Figure 7.

Orthogonal projections of end-members onto U space defined by stream water chemistry at (a) Martinelli catchment and (b) at Green Lake 4 catchment. End-members are shown by their medians and 25% and 75% quartiles. Numbers adjacent to samples are calendar day on which samples were collected. Triangle of dashed lines was used for samples on and around day 151 to account for ionic pulse.

Table 3. Difference of End-Members Between U Space Projections and Their Original Values (Medians) at the Martinelli and GL4 Catchments, 1996a
End-MembersConductance, %ANC, %Ca2+, %Mg2+, %Na+, %SO42−, %Si,b %δ18O, %
  • a

    Difference is normalized to percentage by dividing by their original value.

  • b

    Percentage cannot be calculated for the index snow pit in that the median of its original concentration is zero.

Martinelli Catchment
Index snow pit−38−15675153−547- 
Snowmelt in lysimeter9−377−26704847 
Soil water−215−3−28959−42 
Base flow112−22−7−6 
 
Green Lake 4 Catchment
Index snow pit−17−118139203−260−131-−3
Snowmelt in lysimeter21−664−63278−168−5
Talus EN1-L39−386−1−36130−48−8
Talus EN1-M22−388−11−17193−53−8
Talus EN1-U−13356−13−2011853
Talus EN2-L−10382−26−1686195
Talus EN2-M−2265−2−261834677
Talus EN4-V−20−16−105920−16−1
Talus EN4-L0−32−10−63845222
Talus EN4-U−1732−2277191847
Soil water−4814624−10666511443
Base flow0−36−314−931

[44] At the Martinelli catchment, streamflow was composed of, on average, 37% surface flow, 9% soil water, and 54% base flow (Figure 8a). The surface flow contribution was greater on the rising limb and during the high-flow period, with a relatively constant proportion of 40%. After the highest discharge peak on day 200, surface flow rapidly decreased. The soil water contribution was higher on the rising limb than the recession limb. Temporal variation in base flow showed a similar pattern as streamflow, with a gradual increase in proportion and decrease in discharge from the high-flow period in late spring to the end of snowmelt season.

Figure 8.

Time series of three-component mixing models using EMMA for (a) Martinelli and (b) Green Lake 4 catchment. Daily discharge is linearly interpolated based on the observed samples.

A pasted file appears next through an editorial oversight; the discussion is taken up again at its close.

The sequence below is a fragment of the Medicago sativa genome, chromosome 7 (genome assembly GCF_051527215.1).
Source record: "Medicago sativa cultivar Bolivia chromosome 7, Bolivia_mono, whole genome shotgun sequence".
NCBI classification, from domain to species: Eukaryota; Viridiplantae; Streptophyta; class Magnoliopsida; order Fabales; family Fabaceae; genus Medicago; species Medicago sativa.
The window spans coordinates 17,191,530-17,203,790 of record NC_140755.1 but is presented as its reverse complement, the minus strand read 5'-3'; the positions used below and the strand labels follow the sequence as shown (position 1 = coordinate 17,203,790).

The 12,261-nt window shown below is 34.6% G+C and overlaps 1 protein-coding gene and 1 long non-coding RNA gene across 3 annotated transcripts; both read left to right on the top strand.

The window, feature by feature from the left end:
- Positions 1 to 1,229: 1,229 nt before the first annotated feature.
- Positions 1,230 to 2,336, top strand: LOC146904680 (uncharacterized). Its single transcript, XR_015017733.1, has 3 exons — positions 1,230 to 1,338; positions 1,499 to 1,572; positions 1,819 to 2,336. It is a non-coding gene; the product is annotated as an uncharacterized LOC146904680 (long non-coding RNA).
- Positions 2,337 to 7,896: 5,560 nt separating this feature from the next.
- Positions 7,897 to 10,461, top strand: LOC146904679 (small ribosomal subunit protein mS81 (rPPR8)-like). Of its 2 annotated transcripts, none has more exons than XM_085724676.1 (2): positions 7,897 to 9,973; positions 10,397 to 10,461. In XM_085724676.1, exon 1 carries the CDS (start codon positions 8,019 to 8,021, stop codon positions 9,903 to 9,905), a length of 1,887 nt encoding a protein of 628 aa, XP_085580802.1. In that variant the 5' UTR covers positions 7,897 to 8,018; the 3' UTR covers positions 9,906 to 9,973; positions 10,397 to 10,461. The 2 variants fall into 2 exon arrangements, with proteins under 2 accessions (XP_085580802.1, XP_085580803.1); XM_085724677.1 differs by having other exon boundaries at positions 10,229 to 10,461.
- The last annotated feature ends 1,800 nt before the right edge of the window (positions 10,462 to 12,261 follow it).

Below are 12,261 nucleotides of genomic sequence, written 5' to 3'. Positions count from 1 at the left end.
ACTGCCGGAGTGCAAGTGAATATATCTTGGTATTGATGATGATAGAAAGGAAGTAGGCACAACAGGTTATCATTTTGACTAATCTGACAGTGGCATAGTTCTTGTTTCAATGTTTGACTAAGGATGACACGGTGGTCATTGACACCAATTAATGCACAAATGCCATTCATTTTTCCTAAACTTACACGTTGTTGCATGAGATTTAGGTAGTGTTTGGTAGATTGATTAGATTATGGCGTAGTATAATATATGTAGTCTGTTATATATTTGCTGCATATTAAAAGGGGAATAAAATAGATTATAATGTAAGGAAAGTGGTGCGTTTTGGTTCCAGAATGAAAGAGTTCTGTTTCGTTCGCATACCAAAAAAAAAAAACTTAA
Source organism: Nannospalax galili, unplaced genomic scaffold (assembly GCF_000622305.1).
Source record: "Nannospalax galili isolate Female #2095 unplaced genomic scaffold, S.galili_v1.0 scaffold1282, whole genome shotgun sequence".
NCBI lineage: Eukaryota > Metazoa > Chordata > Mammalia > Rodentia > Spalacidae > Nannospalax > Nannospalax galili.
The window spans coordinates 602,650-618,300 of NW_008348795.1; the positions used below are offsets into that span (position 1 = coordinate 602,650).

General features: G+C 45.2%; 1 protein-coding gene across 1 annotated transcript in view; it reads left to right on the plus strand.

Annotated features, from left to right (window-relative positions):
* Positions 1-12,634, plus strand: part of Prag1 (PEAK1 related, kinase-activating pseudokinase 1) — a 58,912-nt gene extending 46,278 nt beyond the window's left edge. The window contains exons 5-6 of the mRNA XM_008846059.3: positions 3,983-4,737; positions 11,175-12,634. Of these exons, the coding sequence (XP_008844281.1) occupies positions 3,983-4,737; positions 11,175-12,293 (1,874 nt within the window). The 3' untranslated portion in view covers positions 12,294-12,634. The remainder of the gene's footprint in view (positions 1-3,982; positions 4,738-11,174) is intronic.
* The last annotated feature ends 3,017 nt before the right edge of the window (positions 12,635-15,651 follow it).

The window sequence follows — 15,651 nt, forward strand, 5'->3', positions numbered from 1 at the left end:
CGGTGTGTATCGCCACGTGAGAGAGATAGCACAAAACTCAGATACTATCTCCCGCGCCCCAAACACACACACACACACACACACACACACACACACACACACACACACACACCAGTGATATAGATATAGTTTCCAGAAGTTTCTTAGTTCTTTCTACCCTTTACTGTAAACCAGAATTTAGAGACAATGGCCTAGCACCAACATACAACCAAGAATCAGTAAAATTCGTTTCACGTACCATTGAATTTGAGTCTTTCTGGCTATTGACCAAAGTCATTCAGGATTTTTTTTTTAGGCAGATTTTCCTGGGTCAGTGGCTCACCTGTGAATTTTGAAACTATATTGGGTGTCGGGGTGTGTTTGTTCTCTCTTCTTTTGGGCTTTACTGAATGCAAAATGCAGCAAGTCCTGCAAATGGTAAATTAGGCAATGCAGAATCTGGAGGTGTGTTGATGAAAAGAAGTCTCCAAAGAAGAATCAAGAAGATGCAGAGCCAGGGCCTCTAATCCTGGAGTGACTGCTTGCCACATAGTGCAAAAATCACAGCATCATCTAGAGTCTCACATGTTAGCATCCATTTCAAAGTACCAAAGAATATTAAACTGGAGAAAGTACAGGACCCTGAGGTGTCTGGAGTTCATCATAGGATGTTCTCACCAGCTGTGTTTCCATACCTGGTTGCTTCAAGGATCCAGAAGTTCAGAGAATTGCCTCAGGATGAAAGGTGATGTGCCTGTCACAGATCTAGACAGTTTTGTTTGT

[45] Surface flow at the GL4 catchment was almost identical with the Martinelli catchment at 36% of total discharge. However, base flow was much less than at the Martinelli catchment at 28%. Talus waters contributed 36%, the same amount as surface flow. Both maximum flow amount and percent of talus water contribution occurred on the recession limb of the hydrograph (Figure 8b). In August and September (day 210 to 255), talus waters contributed more than 50% of total discharge. Somewhat counterintuitively, base flow attained its highest discharge in the spring runoff season. During summer and early fall, base flow kept a constant discharge. The proportion of surface flow was highest at the beginning of snowmelt and gradually decreased as snowmelt progressed.

[46] The EMMA solutions were evaluated by reproducing concentrations of all conservative tracers from the EMMA model and comparing them to the measured values. For the Martinelli catchment, EMMA slightly underpredicted the observed arithmetic mean value for Ca2+, Na+, and SO42− and overpredicted for conductance, ANC, and Mg2+ (Table 4). The Pearson correlation coefficient was greater than 0.9 for all solutes except SO42− at 0.85 and Si at 0.8. At the GL4 catchment, results were somewhat better compared to the Martinelli catchment. The difference of means was less than 5% for all solutes except SO42− at −9%. Pearson correlations were all greater than 0.9, except for ANC at 0.8.

Table 4. Comparison of Observed and Predicted Tracer Concentrations Using the EMMA Results at the Martinelli and GL4 Catchments, 1996a
 ConductanceANCCa2+Mg2+Na+SO42−Siδ18O
  • a

    Units for mean concentrations are the same as in Figures 2 and 4. Difference (%) between observed and predicted means is normalized by dividing the sum of observed and predicted means.

Martinelli Catchment (n = 18)
Observed Mean9.655.262.410.015.815.927.0 
Predicted Mean9.858.760.610.915.114.327.2 
Difference13−24−2−50 
Pearson Coefficient0.980.900.990.980.910.850.80 
 
Green Lake 4 Catchment (n = 26)
Observed Mean12.346.674.514.615.641.624.9−16.7
Predicted Mean12.750.172.214.317.834.925.0−16.8
Difference24−2−15−901
Pearson Coefficient0.980.800.980.970.940.940.920.90

5. Discussion

5.1. Source Waters

[47] Our results show that systematic errors in hydrograph separation may be introduced if the temporal variation in δ18O of meltwater is ignored and the average value of the δ18O of the snowpack is used as the new water composition. Taylor et al. [2002] have suggested that the magnitude of this error is proportional to the new water fraction and to the isotopic difference between the average snowpack value and meltwater, and is inversely proportional to the isotopic differences between the old water and the average snowpack value. Our results are consistent with the report of Taylor et al. [2001, 2002].